NVIDIA GeForce GTX 650 Ti BOOST 2GB Graphics Card Review - Revised GK106
Power Consumption and Conclusions
If there is a concern about the GTX 650 Ti BOOST it falls in the area of power consumption. In nearly every way the latest offering from NVIDIA is nearly identical to the GTX 660 card, and power is no different with total wattage draw only differing by two in our testing. Compared to the original GTX 650 Ti, the GTX 650 Ti BOOST uses 50 watts more (!!) while also using 40 watts more than the new HD 7790 and 10+ watts more than the HD 7850.
While 10-50 watts isn't that big of a deal for consumers and DIY gamers, it can mean a lot for system vendors that depend on certain TDPs to meet goals for small form factor PCs like size and noise.
The new GeForce GTX 650 Ti BOOST is a big step forward over the original GTX 650 Ti; so much in fact that I think saddling it with the GTX 650 brand is a disservice to it. In reality the GTX 650 Ti BOOST more closely matches performance and specifications to the GTX 660 and I would guess that NVIDIA internally went through some debates on calling this card the "GTX 660 SE" or something like that. I do worry that many users will automatically dismiss the BOOST version of the GTX 650 Ti simply because of the pre-conditioning done on the first GTX 650 Ti.
The majority of our tested games have the new NVIDIA GTX 650 Ti BOOST running faster than the new AMD HD 7790 and that includes Battlefield 3, Far Cry 3, Crysis 3 and even Skyrim. In those games we also found the BOOST card to perform at about the same level of the more expensive Radeon HD 7850 2GB card as well which was a nice surprise. Only in Sleeping Dogs and DiRT 3 did the HD 7790 have a chance to keep with the GTX 650 Ti BOOST.
For gamers looking to upgrade an integrated or aging discrete solution with a target monitor resolution of 1920x1080, the new GeForce GTX 650 Ti BOOST makes a lot of sense. You can't quite run everything at maximum settings but for the price, $170 or under, you can run even Battlefield 3 at Ultra settings comfortably.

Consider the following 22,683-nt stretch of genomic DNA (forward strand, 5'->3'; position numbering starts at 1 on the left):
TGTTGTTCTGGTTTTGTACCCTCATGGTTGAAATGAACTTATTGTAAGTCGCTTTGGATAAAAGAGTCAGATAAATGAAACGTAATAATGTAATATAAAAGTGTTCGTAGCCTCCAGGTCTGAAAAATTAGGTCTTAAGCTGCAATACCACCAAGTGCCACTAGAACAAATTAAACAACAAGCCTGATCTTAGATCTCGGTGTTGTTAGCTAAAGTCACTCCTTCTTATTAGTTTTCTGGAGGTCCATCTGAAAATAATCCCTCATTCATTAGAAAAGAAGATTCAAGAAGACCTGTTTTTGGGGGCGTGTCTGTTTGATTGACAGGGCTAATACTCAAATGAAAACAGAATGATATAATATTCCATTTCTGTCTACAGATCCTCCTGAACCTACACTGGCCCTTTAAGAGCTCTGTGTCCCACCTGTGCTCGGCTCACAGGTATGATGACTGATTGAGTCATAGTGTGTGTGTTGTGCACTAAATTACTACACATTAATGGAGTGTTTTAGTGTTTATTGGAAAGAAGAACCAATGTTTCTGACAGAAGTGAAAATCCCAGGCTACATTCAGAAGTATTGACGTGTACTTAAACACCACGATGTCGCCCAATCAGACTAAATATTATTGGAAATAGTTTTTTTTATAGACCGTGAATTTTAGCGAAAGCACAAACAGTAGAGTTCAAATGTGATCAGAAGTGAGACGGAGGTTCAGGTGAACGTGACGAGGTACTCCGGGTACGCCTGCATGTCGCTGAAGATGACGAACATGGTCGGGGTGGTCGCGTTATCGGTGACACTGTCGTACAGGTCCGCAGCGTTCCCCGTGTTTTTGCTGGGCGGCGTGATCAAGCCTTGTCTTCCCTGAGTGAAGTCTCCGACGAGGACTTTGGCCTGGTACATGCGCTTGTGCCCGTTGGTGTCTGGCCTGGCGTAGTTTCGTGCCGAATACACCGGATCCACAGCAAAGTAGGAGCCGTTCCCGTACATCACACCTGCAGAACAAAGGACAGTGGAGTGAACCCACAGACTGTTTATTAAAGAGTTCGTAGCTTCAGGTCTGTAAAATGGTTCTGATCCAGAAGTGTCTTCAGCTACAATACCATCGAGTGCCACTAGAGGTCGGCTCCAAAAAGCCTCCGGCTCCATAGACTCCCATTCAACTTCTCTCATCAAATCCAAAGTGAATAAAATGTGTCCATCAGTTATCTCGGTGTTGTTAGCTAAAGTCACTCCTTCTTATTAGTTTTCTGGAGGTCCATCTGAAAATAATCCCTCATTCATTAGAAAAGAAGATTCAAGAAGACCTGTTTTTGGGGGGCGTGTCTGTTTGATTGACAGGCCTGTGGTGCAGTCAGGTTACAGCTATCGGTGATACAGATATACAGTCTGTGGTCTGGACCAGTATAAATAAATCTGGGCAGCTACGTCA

Pricing and Availability
The pricing comparison below paints an interesting picture around the GTX 650 Ti BOOST.
- NVIDIA GeForce GTX 650 Ti Boost 2GB - $169
- Sapphire Radeon HD 7790 1GB OC - $169
- AMD Radeon HD 7850 2GB - $184
- NVIDIA GeForce GTX 650 Ti 1GB - $149
- NVIDIA GeForce GTX 660 2GB - $229
At $169, the GTX 650 Ti BOOST competes directly against the new Radeon HD 7790 and wins handily in the most demanding games we tested them in. In most cases, the GTX 650 Ti BOOST is also as fast as the Radeon HD 7850 that sells for about $20 more! While AMD was hoping the Sea Islands HD 7790 GPU would be the real market shake up product this spring it appears that NVIDIA has one-upped them with the GTX 650 Ti BOOST.
The GTX 650 Ti BOOST will participate in the currently running NVIDIA bundle campaign that will give buyers $75 in credit to use in three different free-to-play games ($25 in each game). HD 7790 buyers will pick up a free copy of Bioshock Infinite so it is also personal preference on which software package is the most compelling.
It should go without saying that anyone that is reading this and was considering a basic GTX 650 Ti, you should no longer be doing that. For only $20 more you can get a significantly faster GPU in addition to twice the frame buffer, SLI support and GPU Boost integration.
In a week when nothing was really expected in the world graphics card releases, we saw two new sub-$200 options from AMD and NVIDIA that both changed market lineups. The Radeon HD 7790 offers a new piece of silicon and the first Sea Islands offering to consumers but despite the technological changes, it is the NVIDIA GeForce GTX 650 Ti BOOST that shakes things up in terms of raw gaming performance. At $169, the BOOST card is one of, if not THE, best card for the money.
It would not surprise me to see some price adjustments from AMD almost immediately considering the HD 7790 hasn't made it to market yet. If the HD 7790 falls from $159/169 to $149 or even lower, it will still be a highly competitive option for low cost gamers. In truth, even with the introduction of the BOOST there are TONS of other great options within the same $50 of the GPU market. I just happen to think NVIDIA's GTX 650 Ti BOOST is the best.
Our video review of the GTX 650 Ti BOOST and Radeon HD 7790.
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